Q. I owe a fairly large amount to the IRS. What can I do to see if the sum can be lowered? Peter Panicked
Dear Mr. Panicked: Believe it or not, the IRS tells us they can be "friendly" when the occasion arises. Extenuating circumstances truly might make a difference in what you owe to Uncle Sam, if you're an honest and aboveboard taxpayer.
If you can't pay your bill all at once, apply to set up an installment program, which will let you pay what you owe over months or even years. Unfortunately, you'll need to also pay a fee of up to $105, plus interest - the rate of which can change quarterly. Figure out the largest amount you can pay upfront and file your taxes along with this check. Then use the application found at www.irs.gov/individuals to set up the plan.
If you don't feel you can pay your bill in six years, download IRS Form 656B; complete the worksheet form 433A to discover the absolute minimum amount you MUST offer to pay. File and mail both forms. Uncle Sam will soon get back to you.
Perhaps we can pay, but the amount will be late because of trials and tribulations from which many of us suffer. (In fact, there are an estimated 10.4 million of us who didn't file on time last year.) If extenuating circumstances - again - make this figure on the line, such as divorce, death of an immediate family member, natural disaster, and so forth, we may be exempted from the fees of a late filing penalty of 4.5 percent monthly on the balance, plus 3.19 percent interest a year. However, it's imperative to contact the IRS to plead your case.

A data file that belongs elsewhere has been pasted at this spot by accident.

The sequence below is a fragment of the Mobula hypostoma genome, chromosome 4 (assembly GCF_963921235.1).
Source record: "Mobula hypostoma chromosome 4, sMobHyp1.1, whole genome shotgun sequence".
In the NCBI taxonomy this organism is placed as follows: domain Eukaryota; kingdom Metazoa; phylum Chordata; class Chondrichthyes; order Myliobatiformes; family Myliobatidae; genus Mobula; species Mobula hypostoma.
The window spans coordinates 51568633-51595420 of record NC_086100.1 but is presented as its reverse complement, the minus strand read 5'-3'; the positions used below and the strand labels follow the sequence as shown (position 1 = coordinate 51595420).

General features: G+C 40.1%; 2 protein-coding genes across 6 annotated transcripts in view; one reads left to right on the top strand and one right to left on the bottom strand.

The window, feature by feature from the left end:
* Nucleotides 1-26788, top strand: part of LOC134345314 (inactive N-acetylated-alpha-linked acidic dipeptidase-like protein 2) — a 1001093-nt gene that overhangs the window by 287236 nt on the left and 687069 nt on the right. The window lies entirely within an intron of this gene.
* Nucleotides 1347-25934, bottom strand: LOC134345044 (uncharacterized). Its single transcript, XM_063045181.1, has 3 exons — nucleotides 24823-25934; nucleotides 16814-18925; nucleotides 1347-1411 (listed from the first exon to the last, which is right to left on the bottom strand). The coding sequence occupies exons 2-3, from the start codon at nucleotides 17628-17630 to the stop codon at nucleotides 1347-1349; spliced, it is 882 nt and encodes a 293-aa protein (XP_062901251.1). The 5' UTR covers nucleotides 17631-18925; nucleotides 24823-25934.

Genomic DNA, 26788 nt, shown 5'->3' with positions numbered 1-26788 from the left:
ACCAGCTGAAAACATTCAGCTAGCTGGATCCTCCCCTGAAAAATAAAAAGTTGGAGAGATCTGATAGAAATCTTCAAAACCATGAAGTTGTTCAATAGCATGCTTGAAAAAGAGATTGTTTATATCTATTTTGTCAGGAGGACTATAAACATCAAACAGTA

Attorney Robert E. McKenzie, whose practice focuses on tax disputes, urges folks to mail a certified letter return-receipt requested to the past-due notice address sent by the agency. Explain why you are late and say something along these lines: "I believe I have reasonable cause for failing to pay my taxes in a timely manner and am requesting abatement of the late-filing and late-payment penalties and interest."